After having some downtime later that afternoon, we all met up for a Harvest Haute-themed dinner. It was a great time with amazing food, and I had a grower at my table who shared a lot more about the story of his family and how they got into the date business in the first place - which was really cool to hear!

Friday’s tours were at Natural Delights’ packing facilities. Datepac East and Datepac West are where we got to see the next step in the process. After the dates are harvested from the trees, they’re brought to these facilities. We had a very specific dress code (long pants, closed-toed shoes, hair nets, and no jewelry) because of how important food safety is in the packing process. It was a rare thing to be able to film as much as I did inside the facility. But Natural Delight is super transparent and they gave me the green light to film any part of the process. 

SortingOnce at the sorting line, dates are graded according to how much moisture they have. The goal was to separate Grade 2 dates (which are ready to pack) from Grades 3, 4, and 5, which either need more time to dry or will be processed into something other than whole dates. The first thing we did was attempt to sort but it was not easy work by any means! From here, the ready-to-pack dates are sent on while the rest are transformed into these giant warehouse rooms. They basically replicate the environment of the top of a date palm tree. These rooms can hold up to 50,000 pounds of dates EACH. This helps bring down the moisture to about 17-22%. At that point, the dates can withstand the jostling around of the packing process. 

What was really cool was that just steps beyond the processing facility was another bunch of date palm trees. This means that the dates make their way from the field to the sorting line within 24 hours of being picked. Everything starts to move extremely fast at this point as the dates move down the conveyor belts. They’re given a quick rinse, which removes about 98% of any remaining dust or debris, and then they’re sorted by size and weight. It’s amazing how fast this machine is able to do it accurately! Depending on which orders or retailers they’re packing for, the dates are then sorted into the proper categories and portioned out with this giant “hopper.” Many things are automated but some jobs are still done by hand. Packages are then sealed and carefully labeled for traceability purposes.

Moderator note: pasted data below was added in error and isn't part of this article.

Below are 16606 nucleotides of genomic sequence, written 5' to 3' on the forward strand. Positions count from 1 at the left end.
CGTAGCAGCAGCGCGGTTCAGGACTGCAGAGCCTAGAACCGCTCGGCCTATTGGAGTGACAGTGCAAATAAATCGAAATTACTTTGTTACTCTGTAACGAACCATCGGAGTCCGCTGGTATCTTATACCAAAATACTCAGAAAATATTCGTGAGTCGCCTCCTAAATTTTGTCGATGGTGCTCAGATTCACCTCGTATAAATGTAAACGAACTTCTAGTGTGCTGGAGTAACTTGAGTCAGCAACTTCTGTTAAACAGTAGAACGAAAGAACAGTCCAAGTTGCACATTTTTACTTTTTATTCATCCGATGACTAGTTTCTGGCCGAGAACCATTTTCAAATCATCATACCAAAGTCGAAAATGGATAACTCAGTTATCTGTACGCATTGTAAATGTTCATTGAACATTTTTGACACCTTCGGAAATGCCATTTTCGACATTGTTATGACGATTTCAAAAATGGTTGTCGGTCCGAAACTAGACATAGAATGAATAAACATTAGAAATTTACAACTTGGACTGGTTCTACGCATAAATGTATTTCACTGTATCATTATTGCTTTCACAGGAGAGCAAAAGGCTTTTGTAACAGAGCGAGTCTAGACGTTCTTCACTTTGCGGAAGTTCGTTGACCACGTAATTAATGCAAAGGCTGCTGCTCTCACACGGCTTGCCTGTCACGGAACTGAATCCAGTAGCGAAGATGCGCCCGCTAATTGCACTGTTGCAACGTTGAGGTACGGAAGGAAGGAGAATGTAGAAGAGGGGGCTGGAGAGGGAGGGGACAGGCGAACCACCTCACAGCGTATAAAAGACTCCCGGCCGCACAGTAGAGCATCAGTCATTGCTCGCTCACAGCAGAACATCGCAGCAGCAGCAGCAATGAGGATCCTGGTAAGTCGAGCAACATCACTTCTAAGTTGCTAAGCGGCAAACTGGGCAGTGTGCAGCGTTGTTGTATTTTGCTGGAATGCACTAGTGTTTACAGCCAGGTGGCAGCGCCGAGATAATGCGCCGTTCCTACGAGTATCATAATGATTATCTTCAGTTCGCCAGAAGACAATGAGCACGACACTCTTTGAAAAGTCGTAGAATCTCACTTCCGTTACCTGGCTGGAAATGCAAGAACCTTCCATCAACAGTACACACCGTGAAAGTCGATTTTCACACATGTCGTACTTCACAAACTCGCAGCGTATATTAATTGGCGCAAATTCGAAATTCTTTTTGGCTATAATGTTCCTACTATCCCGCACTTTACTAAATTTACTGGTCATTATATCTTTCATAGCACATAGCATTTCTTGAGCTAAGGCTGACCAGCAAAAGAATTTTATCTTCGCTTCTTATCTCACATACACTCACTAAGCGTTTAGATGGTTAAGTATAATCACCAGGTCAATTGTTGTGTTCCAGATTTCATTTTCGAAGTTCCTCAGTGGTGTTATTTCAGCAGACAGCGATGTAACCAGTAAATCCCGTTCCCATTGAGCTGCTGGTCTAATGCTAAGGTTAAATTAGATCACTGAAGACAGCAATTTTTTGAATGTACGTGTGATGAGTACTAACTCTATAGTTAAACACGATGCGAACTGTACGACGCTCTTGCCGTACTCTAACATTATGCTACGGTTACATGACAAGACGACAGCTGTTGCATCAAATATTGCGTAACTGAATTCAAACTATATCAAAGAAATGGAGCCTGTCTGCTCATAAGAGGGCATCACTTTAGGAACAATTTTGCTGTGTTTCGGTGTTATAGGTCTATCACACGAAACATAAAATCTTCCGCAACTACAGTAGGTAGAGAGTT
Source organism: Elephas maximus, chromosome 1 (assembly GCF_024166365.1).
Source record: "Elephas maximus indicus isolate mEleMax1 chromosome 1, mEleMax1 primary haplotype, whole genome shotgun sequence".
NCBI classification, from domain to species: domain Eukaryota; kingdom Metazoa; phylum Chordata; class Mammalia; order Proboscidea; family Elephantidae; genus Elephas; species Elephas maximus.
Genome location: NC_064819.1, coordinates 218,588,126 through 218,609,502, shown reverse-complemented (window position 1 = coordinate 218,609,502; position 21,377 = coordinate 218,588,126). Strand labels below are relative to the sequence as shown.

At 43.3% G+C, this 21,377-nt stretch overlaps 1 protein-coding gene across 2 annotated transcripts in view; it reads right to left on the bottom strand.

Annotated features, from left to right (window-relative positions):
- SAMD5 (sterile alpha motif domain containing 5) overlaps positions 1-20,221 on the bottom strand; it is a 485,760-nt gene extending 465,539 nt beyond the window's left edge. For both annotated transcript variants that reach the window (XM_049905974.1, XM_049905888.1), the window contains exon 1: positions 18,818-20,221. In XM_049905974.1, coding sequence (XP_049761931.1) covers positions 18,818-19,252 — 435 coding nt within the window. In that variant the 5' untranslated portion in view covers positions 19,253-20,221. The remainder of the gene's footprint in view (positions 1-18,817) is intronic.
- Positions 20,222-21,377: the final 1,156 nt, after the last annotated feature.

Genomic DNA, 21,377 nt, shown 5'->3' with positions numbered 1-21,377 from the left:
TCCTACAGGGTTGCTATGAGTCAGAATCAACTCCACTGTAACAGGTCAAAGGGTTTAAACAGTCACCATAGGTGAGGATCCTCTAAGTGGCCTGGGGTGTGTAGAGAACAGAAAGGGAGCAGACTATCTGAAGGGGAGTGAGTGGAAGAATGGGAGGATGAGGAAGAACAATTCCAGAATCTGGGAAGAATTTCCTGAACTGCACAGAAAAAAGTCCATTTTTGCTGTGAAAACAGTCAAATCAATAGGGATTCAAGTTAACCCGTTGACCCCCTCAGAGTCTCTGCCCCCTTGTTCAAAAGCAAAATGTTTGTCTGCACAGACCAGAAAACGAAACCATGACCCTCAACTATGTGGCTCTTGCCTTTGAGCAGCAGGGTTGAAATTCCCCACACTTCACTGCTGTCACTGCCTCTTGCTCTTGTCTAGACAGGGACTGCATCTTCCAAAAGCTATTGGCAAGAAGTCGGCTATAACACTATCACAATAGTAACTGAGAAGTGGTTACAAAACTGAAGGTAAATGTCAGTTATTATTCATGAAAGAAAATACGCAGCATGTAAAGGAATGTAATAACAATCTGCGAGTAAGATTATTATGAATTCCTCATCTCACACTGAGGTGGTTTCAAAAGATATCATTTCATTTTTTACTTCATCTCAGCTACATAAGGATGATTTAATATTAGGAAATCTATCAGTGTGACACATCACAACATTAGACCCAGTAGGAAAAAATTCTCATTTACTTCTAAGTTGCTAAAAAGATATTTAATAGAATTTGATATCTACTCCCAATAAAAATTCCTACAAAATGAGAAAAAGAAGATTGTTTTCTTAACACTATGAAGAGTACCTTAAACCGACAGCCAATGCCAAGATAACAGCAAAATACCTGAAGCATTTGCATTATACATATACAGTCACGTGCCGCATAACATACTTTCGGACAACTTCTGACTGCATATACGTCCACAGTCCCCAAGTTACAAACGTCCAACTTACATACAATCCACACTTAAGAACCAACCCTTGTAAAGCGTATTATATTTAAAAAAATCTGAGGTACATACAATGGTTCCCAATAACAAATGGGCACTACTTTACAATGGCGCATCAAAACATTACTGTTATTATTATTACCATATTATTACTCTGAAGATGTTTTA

Dates that don’t make the cut are destined for what the industry calls “a value-added product” such as these Mini Medjools. They’re smashed into a date paste then frozen and either mixed with other ingredients or rolled in coconut to create this really yummy snack. We got to taste one off the line and it tasted SO good! 

Fun food trivia: Dates are actually considered a fresh fruit, not dried!

Once the tours were wrapped up, I was back at the Phoenix airport to catch my flight home! 

Field 1Field 2Field 3

(Photos from my time in the fields including the trees, bagged dates, and harvested dates)

All of this was a brief synopsis, but I hope this has taught you a lot more about a really cool ingredient - dates! They have such an interesting story behind them and as you saw, there’s so much technology and innovation that helps them go from the tree to the grocery store. I think it’s always SO impressive how much care and attention goes into growing our food and creating food that nourishes us in so many delicious ways. The date-growing and -harvesting process was so cool to see first-hand and gave me a new appreciation for the hard work it requires. It makes me feel so grateful for all of the human effort that goes into feeding us. I hope this has been as insightful to you as it has for me!


Cara Harbstreet, RD

Cara Harbstreet, MS RD LD is a Kansas City-based registered dietitian and the owner of Street Smart Nutrition. She is a nationally-recognized food and nutrition expert, author, and consultant. She is passionate about helping people rediscover joy in eating deeply nourishing meals without restriction or fear, and enjoys candid conversations about the food system, nutrition, and cooking. Cara is also the author of “Healthy Eating for Life: An Intuitive Eating Workbook” plus two cookbooks, and actively volunteers within the dietetics profession. To learn more about Cara, visit